As discussed in the rules, the prize is a blog post on the topic of your choice. If you're feeling cocky, post your topic now. Otherwise, continue to trash-talk amongst yourselves. And keep watching IARC-JAXA's latest numbers. We should have a winner by the end of September.

Thanks y'all for playing, and feel free to suggest ways of over-interpreting everybody's estimates.

Saturday, September 12, 2009

Thursday, September 10, 2009

New Job

As of this morning, I work as a geochemist for Australian Scientific Instruments, a small engineering firm that builds scientific instrumentation, including the SHRIMP. It is a part-time position, so I still get to spend two days a week with LLLL, while still getting paid to push the frontiers of science. So far it has been great- I spent the day learning how to set up sulfur isotopes on the multicollector, for the purpose of teasing 33S anomalies out of really old mud. Tomorrow will be swimming lessons, a playgrounds, and possibly the zoo.

Although selling the instruments isn’t actually part of my job description, if there’s anyone out there wishing to turn several million dollars of stimulus money into a world-class analytical facility, leave me a note in the comments.

Wednesday, September 09, 2009

OMG look at Mars!

Look up at the sky tomorrow morning (and that morning only), and the planet MARS IS HALF THE SIZE OF VENUS! At 1.5 AU distance, the red planet suptends 6 seconds of arc, while the larger Venus, at 1.3 AU, suptends 12. But this relationship will not last forever! As Earth catches up to Mars in its orbit, and Venus pulls away, this ratio will increase. So act now! Mars has not been this close for 16 months; it will not be closer until tomorrow! And this arbitrary geometric relationship will not occur again until 25 May 2010!

THIS IS NOT A HOAX! The planets will not cease their orbital motions while you procrastinate! Link this post, email your friends, and tweet it now!

Monday, September 07, 2009

Geological Society of America meeting

Are any of y'all going to be in Portland this October? If so, what are you looking forward to seeing, hearing, and/or saying?

Sunday, September 06, 2009

Looking for reference help

Anyone out there with a GSA bulletin subscription willing to help me find a paper published when I was 9 weeks old?

Saturday, September 05, 2009

Metamorphic petrology is cool, part eleventy zillion

It is abstracts like these that make me wish for journal access:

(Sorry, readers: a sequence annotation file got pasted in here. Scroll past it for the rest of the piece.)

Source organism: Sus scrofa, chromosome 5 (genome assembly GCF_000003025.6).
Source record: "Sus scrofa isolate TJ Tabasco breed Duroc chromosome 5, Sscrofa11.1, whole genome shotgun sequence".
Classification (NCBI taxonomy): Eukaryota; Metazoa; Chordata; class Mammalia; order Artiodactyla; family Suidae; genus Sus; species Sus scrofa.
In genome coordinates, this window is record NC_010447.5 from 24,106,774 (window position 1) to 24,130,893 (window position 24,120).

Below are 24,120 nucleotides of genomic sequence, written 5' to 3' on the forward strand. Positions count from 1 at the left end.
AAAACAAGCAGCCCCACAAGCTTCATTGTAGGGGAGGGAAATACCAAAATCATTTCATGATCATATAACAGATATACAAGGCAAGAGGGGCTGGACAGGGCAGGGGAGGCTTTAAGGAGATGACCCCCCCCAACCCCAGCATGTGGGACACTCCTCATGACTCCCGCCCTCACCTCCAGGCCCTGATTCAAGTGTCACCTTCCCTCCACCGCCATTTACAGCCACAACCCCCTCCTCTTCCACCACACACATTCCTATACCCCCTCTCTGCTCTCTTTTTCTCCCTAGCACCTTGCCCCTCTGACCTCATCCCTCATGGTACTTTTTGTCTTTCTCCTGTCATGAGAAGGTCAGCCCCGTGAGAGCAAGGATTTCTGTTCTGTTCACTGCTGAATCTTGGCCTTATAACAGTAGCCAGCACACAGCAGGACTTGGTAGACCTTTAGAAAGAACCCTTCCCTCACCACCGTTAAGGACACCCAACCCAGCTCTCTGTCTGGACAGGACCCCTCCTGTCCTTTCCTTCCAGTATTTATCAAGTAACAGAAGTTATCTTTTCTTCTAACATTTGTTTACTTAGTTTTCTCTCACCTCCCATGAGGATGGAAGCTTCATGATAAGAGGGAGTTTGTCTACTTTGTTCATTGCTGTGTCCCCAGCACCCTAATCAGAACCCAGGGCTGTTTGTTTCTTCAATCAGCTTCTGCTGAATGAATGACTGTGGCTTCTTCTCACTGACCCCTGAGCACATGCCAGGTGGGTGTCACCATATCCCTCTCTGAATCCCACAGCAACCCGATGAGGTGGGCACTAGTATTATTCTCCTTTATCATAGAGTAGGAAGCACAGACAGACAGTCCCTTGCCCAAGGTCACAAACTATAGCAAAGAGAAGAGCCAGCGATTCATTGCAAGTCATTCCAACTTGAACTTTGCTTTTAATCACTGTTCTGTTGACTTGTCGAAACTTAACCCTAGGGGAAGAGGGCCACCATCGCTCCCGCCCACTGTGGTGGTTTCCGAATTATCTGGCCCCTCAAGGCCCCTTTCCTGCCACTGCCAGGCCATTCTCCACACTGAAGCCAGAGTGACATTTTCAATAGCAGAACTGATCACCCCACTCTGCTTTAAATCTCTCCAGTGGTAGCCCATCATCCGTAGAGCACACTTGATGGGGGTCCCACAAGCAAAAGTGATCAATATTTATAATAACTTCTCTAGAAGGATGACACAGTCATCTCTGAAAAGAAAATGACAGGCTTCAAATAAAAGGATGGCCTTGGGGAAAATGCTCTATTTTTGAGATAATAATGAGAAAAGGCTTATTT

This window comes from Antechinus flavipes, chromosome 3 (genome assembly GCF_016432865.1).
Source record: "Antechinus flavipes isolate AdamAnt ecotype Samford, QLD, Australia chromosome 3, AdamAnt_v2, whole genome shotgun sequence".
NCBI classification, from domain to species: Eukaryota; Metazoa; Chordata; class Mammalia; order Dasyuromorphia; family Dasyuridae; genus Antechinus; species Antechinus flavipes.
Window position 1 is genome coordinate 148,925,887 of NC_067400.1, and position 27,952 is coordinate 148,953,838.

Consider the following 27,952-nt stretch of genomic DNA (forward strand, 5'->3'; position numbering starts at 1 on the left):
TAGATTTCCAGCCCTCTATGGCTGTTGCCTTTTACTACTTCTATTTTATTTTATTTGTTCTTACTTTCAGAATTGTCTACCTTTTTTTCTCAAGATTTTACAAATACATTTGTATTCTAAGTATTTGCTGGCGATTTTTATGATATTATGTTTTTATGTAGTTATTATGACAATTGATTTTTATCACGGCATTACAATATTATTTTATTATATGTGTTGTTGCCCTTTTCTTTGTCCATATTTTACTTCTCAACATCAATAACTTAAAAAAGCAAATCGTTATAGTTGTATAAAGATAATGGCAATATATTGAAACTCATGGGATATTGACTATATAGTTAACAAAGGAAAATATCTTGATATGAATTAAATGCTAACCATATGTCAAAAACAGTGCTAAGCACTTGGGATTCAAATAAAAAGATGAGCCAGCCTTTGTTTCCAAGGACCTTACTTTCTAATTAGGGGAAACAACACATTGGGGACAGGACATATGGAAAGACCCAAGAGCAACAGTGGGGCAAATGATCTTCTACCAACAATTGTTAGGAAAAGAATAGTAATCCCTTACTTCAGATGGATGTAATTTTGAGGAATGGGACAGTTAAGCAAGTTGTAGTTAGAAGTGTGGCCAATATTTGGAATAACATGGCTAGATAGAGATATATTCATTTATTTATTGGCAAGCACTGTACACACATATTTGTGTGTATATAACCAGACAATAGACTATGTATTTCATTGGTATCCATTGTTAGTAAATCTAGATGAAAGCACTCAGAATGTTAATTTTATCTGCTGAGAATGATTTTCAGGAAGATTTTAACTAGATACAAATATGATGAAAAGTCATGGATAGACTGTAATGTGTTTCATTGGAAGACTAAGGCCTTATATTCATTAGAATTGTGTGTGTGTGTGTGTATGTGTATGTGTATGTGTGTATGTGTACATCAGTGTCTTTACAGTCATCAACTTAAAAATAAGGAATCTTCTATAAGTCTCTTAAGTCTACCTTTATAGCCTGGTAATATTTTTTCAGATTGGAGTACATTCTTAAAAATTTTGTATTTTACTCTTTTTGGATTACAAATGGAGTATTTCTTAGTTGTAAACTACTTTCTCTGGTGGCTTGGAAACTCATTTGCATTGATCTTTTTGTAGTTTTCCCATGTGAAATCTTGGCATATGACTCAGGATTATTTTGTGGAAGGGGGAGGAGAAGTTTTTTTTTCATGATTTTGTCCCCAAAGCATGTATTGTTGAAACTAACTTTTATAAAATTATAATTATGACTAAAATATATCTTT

Drüppel, Kirsten; Lehmann, Christian

Fire bombing of the Tell Halaf Museum in Berlin during World War II - reconstruction of the succession of events based on mineralogical investigations

Basaltic monuments from the Aramaic Tell Halaf (built ca. 1000 BC), Syria were severely damaged during fire bombing of the Tell Halaf Museum, Berlin in World War II. While the museum burst into flames part of the statues were covered with burnt bitumen from the roof of the museum, mixed with fragmented quartz of the roofing cardboard, grinded basalt, limestone artwork, and gypsum casts. Detailed mineralogical investigations of the thin carbon coating on the statues revealed that additionally a number of unexpected, non-basaltic minerals formed in the bitumen via temperature-dependent reactions due to the thermal impact by the bomb blasting and subsequent reequilibration during burning of the exhibition hall. The source material of these newly formed phases was provided by the basalt, the gypsum casts, the limestone artwork, the museum roof, the museum pipe system and, last but not least, the incendiary bomb itself. Phases include sphalerite (zinc of the pipe system + sulphur of gypsum casts), smithsonite (zinc of the pipe system + calcite of limestone artwork), wollastonite (calcium of the limestone orthostats + silica of the roofing cardboard), pyrite (iron of the basalt Fe-oxides + sulphur of the gypsum casts), alkali feldspar (saltpetre of the incendiary bomb + basalt plagioclase), and apatite (phosphorus of the incendiary bomb + calcium of the limestone). A conspicuous feature of samples close to the impact is the abundance of silicate glasses. Observed mineral-forming reactions suggest initial temperature conditions of > 980 °C near the fire centre and of 850-980 °C throughout the museum. The cold water used for fire fighting finally resulted in crack-producing stress that caused severe shelled fracturing of the statues.

European Journal of Mineralogy, Volume 21, Number 2, March 2009 , pp. 443-456
DOI: 10.1127/0935-1221/2009/0021-1901